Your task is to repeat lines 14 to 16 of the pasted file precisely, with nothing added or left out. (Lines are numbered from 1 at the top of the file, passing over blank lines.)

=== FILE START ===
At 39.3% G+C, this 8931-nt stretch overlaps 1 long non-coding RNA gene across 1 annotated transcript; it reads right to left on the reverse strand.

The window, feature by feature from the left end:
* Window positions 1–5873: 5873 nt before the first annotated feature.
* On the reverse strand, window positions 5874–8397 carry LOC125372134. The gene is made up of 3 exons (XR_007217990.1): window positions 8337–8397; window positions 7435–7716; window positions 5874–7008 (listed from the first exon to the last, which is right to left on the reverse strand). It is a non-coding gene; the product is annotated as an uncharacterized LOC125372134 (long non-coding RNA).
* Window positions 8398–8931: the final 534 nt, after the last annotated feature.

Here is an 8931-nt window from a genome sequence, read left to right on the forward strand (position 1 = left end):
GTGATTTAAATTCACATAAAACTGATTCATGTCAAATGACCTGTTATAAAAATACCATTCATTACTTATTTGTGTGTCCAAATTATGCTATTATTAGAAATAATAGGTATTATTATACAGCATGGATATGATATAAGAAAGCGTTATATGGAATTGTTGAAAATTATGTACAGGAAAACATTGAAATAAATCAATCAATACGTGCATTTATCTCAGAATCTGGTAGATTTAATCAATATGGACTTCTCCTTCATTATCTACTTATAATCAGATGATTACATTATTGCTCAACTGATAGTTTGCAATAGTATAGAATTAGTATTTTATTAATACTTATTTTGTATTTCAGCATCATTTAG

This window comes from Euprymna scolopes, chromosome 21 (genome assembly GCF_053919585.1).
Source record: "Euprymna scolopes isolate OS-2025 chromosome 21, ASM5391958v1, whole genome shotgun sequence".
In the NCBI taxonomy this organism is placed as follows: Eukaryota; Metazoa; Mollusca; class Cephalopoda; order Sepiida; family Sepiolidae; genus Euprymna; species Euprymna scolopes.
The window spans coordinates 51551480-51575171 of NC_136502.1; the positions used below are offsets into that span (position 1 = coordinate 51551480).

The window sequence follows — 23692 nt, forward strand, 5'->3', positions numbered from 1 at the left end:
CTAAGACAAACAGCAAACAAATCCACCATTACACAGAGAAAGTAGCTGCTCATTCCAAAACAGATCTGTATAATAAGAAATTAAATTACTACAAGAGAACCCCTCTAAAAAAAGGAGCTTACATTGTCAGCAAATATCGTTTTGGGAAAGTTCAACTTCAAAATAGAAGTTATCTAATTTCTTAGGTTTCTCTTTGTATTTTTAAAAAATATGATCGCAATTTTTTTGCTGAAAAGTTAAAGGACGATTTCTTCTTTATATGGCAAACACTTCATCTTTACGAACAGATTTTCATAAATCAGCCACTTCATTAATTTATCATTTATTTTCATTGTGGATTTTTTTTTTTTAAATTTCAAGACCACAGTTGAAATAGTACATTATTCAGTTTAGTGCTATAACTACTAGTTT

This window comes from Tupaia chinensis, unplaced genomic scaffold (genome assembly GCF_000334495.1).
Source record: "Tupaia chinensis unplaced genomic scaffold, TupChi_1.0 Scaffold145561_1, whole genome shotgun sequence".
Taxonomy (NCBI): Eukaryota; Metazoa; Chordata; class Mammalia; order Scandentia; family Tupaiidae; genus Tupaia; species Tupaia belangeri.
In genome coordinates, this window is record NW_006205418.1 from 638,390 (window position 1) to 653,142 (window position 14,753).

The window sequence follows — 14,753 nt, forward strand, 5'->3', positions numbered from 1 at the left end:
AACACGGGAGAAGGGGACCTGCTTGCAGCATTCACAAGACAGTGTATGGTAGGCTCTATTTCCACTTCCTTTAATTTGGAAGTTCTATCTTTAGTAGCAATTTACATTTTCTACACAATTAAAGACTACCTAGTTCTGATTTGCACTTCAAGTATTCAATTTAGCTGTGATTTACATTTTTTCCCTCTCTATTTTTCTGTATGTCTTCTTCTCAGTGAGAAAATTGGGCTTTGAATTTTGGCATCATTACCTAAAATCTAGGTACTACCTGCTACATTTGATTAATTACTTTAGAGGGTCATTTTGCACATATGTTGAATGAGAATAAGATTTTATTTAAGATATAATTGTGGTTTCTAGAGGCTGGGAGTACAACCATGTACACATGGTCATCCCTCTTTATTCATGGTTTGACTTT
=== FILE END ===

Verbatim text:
This window comes from Tupaia chinensis, unplaced genomic scaffold (genome assembly GCF_000334495.1).
Source record: "Tupaia chinensis unplaced genomic scaffold, TupChi_1.0 Scaffold145561_1, whole genome shotgun sequence".
Taxonomy (NCBI): Eukaryota; Metazoa; Chordata; class Mammalia; order Scandentia; family Tupaiidae; genus Tupaia; species Tupaia belangeri.